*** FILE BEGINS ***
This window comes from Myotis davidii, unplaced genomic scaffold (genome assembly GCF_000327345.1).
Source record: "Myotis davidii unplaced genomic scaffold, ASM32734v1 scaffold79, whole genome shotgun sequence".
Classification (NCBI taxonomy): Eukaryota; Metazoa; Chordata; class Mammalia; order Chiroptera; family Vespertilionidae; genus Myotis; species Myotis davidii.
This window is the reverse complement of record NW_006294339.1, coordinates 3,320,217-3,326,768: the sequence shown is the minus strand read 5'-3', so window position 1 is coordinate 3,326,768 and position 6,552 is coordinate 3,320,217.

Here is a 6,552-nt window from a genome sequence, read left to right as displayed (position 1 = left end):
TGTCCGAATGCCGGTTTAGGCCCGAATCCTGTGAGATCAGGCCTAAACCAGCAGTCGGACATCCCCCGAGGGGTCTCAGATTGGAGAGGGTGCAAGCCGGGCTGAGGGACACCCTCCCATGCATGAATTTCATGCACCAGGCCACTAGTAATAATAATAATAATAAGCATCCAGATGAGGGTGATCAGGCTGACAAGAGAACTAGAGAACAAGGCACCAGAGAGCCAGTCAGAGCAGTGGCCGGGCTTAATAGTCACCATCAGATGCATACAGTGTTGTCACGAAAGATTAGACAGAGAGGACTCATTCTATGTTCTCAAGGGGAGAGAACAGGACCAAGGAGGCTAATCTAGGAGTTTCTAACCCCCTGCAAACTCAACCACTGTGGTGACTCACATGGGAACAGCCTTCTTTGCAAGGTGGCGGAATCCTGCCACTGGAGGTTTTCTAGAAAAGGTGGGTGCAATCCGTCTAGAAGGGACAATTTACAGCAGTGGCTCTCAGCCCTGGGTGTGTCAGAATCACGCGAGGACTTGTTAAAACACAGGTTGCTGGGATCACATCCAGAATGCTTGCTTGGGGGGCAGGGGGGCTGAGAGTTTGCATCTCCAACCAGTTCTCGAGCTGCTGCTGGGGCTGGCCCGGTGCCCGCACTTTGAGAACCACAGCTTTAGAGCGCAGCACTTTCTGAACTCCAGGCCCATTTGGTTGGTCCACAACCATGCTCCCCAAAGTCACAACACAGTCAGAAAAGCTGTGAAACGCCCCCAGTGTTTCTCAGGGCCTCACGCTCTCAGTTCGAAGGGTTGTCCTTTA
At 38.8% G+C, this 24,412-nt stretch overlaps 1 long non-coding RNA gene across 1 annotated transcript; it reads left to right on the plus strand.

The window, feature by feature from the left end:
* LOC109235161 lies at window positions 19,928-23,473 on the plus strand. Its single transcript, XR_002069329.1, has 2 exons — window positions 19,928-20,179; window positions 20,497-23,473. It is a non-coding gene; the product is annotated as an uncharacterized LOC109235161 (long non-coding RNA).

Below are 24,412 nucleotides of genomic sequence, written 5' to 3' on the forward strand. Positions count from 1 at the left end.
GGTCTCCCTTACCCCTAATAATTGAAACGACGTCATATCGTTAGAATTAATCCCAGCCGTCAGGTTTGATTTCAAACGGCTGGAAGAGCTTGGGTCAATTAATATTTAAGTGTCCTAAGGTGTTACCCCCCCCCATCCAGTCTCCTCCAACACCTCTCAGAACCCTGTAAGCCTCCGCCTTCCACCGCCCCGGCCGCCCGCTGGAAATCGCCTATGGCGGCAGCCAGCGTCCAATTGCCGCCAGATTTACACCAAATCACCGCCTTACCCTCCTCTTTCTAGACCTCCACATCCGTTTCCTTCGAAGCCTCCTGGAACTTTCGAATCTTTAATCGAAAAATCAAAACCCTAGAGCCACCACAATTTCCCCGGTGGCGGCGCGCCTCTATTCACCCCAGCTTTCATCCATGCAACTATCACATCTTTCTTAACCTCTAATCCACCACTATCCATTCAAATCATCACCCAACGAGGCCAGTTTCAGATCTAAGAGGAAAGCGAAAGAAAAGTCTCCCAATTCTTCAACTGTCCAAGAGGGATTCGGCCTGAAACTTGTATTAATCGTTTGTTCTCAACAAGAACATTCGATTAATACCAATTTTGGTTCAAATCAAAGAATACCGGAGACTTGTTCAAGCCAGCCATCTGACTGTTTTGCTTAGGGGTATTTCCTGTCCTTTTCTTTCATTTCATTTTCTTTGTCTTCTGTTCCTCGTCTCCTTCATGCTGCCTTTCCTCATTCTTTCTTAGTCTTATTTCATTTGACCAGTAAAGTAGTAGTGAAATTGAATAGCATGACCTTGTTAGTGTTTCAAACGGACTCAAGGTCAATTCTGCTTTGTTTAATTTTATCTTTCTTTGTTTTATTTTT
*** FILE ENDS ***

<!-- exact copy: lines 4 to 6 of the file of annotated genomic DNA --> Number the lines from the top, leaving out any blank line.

This window is the reverse complement of record NW_006294339.1, coordinates 3,320,217-3,326,768: the sequence shown is the minus strand read 5'-3', so window position 1 is coordinate 3,326,768 and position 6,552 is coordinate 3,320,217.

Here is a 6,552-nt window from a genome sequence, read left to right as displayed (position 1 = left end):
TGTCCGAATGCCGGTTTAGGCCCGAATCCTGTGAGATCAGGCCTAAACCAGCAGTCGGACATCCCCCGAGGGGTCTCAGATTGGAGAGGGTGCAAGCCGGGCTGAGGGACACCCTCCCATGCATGAATTTCATGCACCAGGCCACTAGTAATAATAATAATAATAAGCATCCAGATGAGGGTGATCAGGCTGACAAGAGAACTAGAGAACAAGGCACCAGAGAGCCAGTCAGAGCAGTGGCCGGGCTTAATAGTCACCATCAGATGCATACAGTGTTGTCACGAAAGATTAGACAGAGAGGACTCATTCTATGTTCTCAAGGGGAGAGAACAGGACCAAGGAGGCTAATCTAGGAGTTTCTAACCCCCTGCAAACTCAACCACTGTGGTGACTCACATGGGAACAGCCTTCTTTGCAAGGTGGCGGAATCCTGCCACTGGAGGTTTTCTAGAAAAGGTGGGTGCAATCCGTCTAGAAGGGACAATTTACAGCAGTGGCTCTCAGCCCTGGGTGTGTCAGAATCACGCGAGGACTTGTTAAAACACAGGTTGCTGGGATCACATCCAGAATGCTTGCTTGGGGGGCAGGGGGGCTGAGAGTTTGCATCTCCAACCAGTTCTCGAGCTGCTGCTGGGGCTGGCCCGGTGCCCGCACTTTGAGAACCACAGCTTTAGAGCGCAGCACTTTCTGAACTCCAGGCCCATTTGGTTGGTCCACAACCATGCTCCCCAAAGTCACAACACAGTCAGAAAAGCTGTGAAACGCCCCCAGTGTTTCTCAGGGCCTCACGCTCTCAGTTCGAAGGGTTGTCCTTTA